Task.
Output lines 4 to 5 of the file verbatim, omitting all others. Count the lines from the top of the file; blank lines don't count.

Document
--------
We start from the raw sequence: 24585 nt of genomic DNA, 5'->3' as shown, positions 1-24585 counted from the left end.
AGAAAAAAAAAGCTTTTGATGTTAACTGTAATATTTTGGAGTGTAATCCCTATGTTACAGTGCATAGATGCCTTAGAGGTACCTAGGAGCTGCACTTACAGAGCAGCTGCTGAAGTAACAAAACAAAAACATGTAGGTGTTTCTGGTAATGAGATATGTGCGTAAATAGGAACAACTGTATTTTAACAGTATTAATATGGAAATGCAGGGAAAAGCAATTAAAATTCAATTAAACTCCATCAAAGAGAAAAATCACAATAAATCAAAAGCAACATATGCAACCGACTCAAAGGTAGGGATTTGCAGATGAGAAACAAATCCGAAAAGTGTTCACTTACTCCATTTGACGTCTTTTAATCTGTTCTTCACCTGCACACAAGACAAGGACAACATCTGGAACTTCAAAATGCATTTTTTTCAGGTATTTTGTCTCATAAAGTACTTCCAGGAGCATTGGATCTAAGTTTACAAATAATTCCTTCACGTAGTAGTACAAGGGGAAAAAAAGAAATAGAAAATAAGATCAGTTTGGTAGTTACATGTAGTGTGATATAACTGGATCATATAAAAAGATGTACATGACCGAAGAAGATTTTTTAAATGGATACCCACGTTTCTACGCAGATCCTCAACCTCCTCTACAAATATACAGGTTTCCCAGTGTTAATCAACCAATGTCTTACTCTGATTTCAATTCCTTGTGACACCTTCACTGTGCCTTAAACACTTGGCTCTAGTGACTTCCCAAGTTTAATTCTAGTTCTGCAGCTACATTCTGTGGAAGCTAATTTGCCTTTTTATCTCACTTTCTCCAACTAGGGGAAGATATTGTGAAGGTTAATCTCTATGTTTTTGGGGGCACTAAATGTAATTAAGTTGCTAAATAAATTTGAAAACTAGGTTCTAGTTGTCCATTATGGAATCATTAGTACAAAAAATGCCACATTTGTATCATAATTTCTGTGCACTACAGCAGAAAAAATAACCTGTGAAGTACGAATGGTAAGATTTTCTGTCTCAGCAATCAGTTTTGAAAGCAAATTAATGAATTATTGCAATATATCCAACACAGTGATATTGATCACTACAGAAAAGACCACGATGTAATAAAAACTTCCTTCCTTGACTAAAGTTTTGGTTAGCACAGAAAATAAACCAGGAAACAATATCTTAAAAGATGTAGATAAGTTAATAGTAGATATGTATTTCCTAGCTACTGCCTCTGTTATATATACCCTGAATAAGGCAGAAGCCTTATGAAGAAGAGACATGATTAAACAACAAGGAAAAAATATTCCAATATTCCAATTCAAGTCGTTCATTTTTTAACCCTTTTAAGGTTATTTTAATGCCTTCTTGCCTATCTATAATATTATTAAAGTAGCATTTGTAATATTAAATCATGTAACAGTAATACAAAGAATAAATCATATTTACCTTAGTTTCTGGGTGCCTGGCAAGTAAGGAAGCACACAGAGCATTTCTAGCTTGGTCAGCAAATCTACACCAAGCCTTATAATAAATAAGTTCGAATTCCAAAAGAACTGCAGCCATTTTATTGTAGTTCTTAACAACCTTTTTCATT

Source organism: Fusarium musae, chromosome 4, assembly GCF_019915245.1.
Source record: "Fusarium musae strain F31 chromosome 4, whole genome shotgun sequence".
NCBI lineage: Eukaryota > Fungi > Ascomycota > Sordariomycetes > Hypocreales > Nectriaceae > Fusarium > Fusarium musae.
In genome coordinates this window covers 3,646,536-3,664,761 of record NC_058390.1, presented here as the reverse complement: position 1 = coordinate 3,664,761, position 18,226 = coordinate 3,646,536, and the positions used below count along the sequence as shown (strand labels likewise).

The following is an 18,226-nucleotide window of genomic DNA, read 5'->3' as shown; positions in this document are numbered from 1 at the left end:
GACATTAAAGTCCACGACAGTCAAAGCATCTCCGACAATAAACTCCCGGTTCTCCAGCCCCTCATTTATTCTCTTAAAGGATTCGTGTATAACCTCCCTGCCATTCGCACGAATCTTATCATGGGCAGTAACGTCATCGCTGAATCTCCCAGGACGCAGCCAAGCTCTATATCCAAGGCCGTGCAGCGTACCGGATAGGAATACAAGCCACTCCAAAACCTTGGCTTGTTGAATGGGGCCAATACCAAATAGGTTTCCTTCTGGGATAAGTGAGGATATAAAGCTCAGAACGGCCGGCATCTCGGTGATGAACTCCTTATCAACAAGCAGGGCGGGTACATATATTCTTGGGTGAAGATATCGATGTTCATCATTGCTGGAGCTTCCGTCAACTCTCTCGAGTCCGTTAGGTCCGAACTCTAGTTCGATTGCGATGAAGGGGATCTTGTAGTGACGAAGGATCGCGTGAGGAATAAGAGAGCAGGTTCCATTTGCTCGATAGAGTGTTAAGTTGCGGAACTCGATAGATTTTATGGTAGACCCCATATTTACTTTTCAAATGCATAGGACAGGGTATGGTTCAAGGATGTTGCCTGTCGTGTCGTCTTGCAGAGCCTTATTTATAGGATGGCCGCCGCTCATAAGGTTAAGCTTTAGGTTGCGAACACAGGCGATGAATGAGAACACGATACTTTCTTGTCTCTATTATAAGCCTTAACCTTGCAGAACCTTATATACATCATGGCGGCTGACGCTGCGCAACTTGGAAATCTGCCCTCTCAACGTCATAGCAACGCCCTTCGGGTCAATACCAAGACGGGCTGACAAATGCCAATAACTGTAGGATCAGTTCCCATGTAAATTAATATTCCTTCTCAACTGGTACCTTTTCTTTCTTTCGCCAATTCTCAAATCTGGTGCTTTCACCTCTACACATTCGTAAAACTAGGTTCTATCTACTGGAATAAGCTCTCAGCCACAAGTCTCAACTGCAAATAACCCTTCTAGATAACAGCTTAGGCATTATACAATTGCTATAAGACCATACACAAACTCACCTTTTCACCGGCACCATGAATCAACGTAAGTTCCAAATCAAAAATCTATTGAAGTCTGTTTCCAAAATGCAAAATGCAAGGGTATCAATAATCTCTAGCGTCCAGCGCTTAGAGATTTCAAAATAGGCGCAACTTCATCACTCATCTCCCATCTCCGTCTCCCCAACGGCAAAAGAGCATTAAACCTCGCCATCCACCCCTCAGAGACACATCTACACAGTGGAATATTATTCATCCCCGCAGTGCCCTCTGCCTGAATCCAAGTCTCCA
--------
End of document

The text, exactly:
Source record: "Fusarium musae strain F31 chromosome 4, whole genome shotgun sequence".
NCBI lineage: Eukaryota > Fungi > Ascomycota > Sordariomycetes > Hypocreales > Nectriaceae > Fusarium > Fusarium musae.